AIN Blog: Bizav Wins Latest Barr Fight, but the Battle Isn’t Over Just Yet

 - November 23, 2011, 8:12 AM
President Obama boards Air Force One
President Obama, who signed the appropriations bill that reinstates the Barr program, boarding Air Force One (a modified Boeing 747-200B), arguably the most recognizable corporate jet in the world. (Official White House Photo by Pete Souza)

No doubt that the general and business aviation associations were high-fiving each other last Friday when President Obama signed an appropriations bill containing language that reinstates the Block Aircraft Registration Request (Barr) program through the end of Fiscal Year 2012 (Sept. 30, 2012). The Department of Transportation (DOT), the FAA’s parent agency, ended the tail-number blocking program in early August, citing the need for more transparency in government.

The reason was a fairly weak cover for what appears to be a political initiative pushed by DOT Secretary Ray La Hood, possibly even at the behest of his boss, President Obama. It didn’t matter what the aircraft owners and operators thought about the proposed changes to Barr; the more than 850 negative comments they submitted to the agency didn’t result in any changes to the original proposal. Basically, the DOT did what it wanted to do, damn everyone else.

But when the DOT actually dismantled Barr, NBAA and AOPA sued the FAA over the action. For some as-yet-unknown reason the case was expedited in the court system, and initial hearings were set for December 2–that’s less than four months after the lawsuit was filed, which is warp speed in the courts.

And last Friday, Congress sent a clear message to the FAA/DOT to reinstate Barr, but the agencies have yet to do anything. My inquiries this week to the FAA about Barr reinstatement were referred to the DOT, a not-so-subtle reminder of which agency has been driving the Barr issue.

When I contacted the DOT yesterday, it took an agency spokesman more than two hours to tell me, “We’re aware of the legislation and are reviewing it.” I should hope so, since President Obama signed the bill four days earlier. The DOT has yet to answer AIN’s specific questions about how and when the agency will restore the Barr program.

But there’s not much to review when it comes to the bill amendment relating to Barr: “None of the funds made available…may be used to implement or to continue to implement any limitation on the ability of any owner or operator of a private aircraft to obtain, upon a request to the Administrator of the [FAA], a blocking of that owner’s or operator’s aircraft registration number from any display of the [FAA’s] Aircraft Situational Display to Industry data.” In short, Congress wants the FAA/DOT to put Barr back to the way it used to be.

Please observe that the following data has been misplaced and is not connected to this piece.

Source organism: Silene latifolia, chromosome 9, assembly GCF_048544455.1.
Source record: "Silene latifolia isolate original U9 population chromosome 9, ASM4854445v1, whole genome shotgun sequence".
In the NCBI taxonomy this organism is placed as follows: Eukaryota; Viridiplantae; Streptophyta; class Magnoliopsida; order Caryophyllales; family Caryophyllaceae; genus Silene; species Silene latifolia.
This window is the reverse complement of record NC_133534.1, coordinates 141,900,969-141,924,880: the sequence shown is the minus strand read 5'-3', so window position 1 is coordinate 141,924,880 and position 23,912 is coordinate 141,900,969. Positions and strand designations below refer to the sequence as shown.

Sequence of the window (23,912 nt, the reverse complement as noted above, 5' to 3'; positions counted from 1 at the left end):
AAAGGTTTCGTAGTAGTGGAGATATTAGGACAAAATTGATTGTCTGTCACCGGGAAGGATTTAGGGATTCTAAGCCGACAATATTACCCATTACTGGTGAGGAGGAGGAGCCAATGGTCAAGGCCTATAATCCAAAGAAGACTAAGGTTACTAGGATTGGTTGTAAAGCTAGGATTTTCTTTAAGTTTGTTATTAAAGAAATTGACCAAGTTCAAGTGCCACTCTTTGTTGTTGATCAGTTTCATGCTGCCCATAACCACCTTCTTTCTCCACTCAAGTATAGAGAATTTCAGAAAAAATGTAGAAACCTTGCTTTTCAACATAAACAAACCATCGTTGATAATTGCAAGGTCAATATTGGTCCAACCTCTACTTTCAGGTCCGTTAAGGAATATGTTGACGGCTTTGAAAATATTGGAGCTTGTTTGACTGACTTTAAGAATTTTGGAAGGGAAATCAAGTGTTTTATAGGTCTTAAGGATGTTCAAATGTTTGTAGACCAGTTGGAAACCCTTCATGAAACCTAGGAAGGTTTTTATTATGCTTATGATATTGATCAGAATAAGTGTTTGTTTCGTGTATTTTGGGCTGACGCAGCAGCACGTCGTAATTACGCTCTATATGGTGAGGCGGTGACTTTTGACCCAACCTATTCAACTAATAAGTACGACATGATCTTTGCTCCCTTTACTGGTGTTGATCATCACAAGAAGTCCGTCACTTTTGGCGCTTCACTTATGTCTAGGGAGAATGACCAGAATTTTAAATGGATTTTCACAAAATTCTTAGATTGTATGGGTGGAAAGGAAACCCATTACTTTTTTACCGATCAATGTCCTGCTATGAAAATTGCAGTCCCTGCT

It took the FAA/DOT only about five working days after the final rule was issued on August 2 to wind down Barr, so it really shouldn’t take much more time to restore the program. Today marks working day number three after the legislation was signed, but who’s counting?

The real question is how the DOT is reviewing the legislation. Is it looking at it and trying to figure out a plan for how and when it can stand up Barr again, or is it looking for some kind of loophole so it can continue to deny aircraft operators from blocking their tail numbers from the online flight trackers?

If it’s the former, then why does the DOT appear to be dragging its feet? What’s taking so long for the agency to review about 100 words and publicly announce a plan to comply with Congress’s intent?

What I fear is that it’s the latter: the agency is trying to wiggle its way out of this. The DOT has proved that it will do what it wants to do when it comes to Barr, so why should it change course now?

Thankfully, the Barr lawsuit court hearing is still on for next Friday. This puts NBAA and AOPA in a more powerful position than they would have been otherwise. Their lawyers will surely be whipping out the bill’s Barr amendment as Exhibit A to the judge, and it will instantly be game over for the DOT. A judge could very well force the DOT to reinstate Barr within a specific time period. And then if it fails to do so, the agency could find itself in contempt of court. Let’s hope it doesn’t have to go there and that the DOT will do the right thing and just comply with the law.